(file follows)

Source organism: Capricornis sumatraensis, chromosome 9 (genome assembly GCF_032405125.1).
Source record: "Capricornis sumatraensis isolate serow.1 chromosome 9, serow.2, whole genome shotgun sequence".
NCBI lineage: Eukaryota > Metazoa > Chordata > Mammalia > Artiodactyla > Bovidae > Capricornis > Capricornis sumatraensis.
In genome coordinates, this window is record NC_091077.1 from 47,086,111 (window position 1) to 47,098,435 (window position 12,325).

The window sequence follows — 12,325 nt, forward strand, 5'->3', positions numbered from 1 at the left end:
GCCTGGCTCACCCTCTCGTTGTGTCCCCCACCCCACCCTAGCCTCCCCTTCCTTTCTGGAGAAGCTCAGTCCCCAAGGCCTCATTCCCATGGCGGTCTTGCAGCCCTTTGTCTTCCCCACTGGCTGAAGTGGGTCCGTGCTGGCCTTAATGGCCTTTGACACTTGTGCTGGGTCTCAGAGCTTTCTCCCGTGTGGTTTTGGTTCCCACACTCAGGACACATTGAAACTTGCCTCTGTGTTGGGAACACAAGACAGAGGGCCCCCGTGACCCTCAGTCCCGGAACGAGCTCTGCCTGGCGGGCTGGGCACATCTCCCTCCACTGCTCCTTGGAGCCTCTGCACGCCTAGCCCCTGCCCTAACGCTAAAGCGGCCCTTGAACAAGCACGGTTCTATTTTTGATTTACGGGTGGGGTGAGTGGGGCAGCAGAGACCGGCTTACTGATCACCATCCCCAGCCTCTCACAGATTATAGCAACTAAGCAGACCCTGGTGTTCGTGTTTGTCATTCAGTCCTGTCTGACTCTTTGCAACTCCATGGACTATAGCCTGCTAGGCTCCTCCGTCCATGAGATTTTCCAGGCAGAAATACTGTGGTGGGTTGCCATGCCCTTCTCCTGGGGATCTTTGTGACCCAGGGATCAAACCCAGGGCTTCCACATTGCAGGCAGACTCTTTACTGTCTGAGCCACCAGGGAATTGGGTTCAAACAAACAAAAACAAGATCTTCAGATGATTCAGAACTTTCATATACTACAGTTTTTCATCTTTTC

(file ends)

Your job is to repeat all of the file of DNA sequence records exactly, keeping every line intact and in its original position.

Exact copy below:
Source organism: Capricornis sumatraensis, chromosome 9 (genome assembly GCF_032405125.1).
Source record: "Capricornis sumatraensis isolate serow.1 chromosome 9, serow.2, whole genome shotgun sequence".
NCBI lineage: Eukaryota > Metazoa > Chordata > Mammalia > Artiodactyla > Bovidae > Capricornis > Capricornis sumatraensis.
In genome coordinates, this window is record NC_091077.1 from 47,086,111 (window position 1) to 47,098,435 (window position 12,325).

The window sequence follows — 12,325 nt, forward strand, 5'->3', positions numbered from 1 at the left end:
GCCTGGCTCACCCTCTCGTTGTGTCCCCCACCCCACCCTAGCCTCCCCTTCCTTTCTGGAGAAGCTCAGTCCCCAAGGCCTCATTCCCATGGCGGTCTTGCAGCCCTTTGTCTTCCCCACTGGCTGAAGTGGGTCCGTGCTGGCCTTAATGGCCTTTGACACTTGTGCTGGGTCTCAGAGCTTTCTCCCGTGTGGTTTTGGTTCCCACACTCAGGACACATTGAAACTTGCCTCTGTGTTGGGAACACAAGACAGAGGGCCCCCGTGACCCTCAGTCCCGGAACGAGCTCTGCCTGGCGGGCTGGGCACATCTCCCTCCACTGCTCCTTGGAGCCTCTGCACGCCTAGCCCCTGCCCTAACGCTAAAGCGGCCCTTGAACAAGCACGGTTCTATTTTTGATTTACGGGTGGGGTGAGTGGGGCAGCAGAGACCGGCTTACTGATCACCATCCCCAGCCTCTCACAGATTATAGCAACTAAGCAGACCCTGGTGTTCGTGTTTGTCATTCAGTCCTGTCTGACTCTTTGCAACTCCATGGACTATAGCCTGCTAGGCTCCTCCGTCCATGAGATTTTCCAGGCAGAAATACTGTGGTGGGTTGCCATGCCCTTCTCCTGGGGATCTTTGTGACCCAGGGATCAAACCCAGGGCTTCCACATTGCAGGCAGACTCTTTACTGTCTGAGCCACCAGGGAATTGGGTTCAAACAAACAAAAACAAGATCTTCAGATGATTCAGAACTTTCATATACTACAGTTTTTCATCTTTTC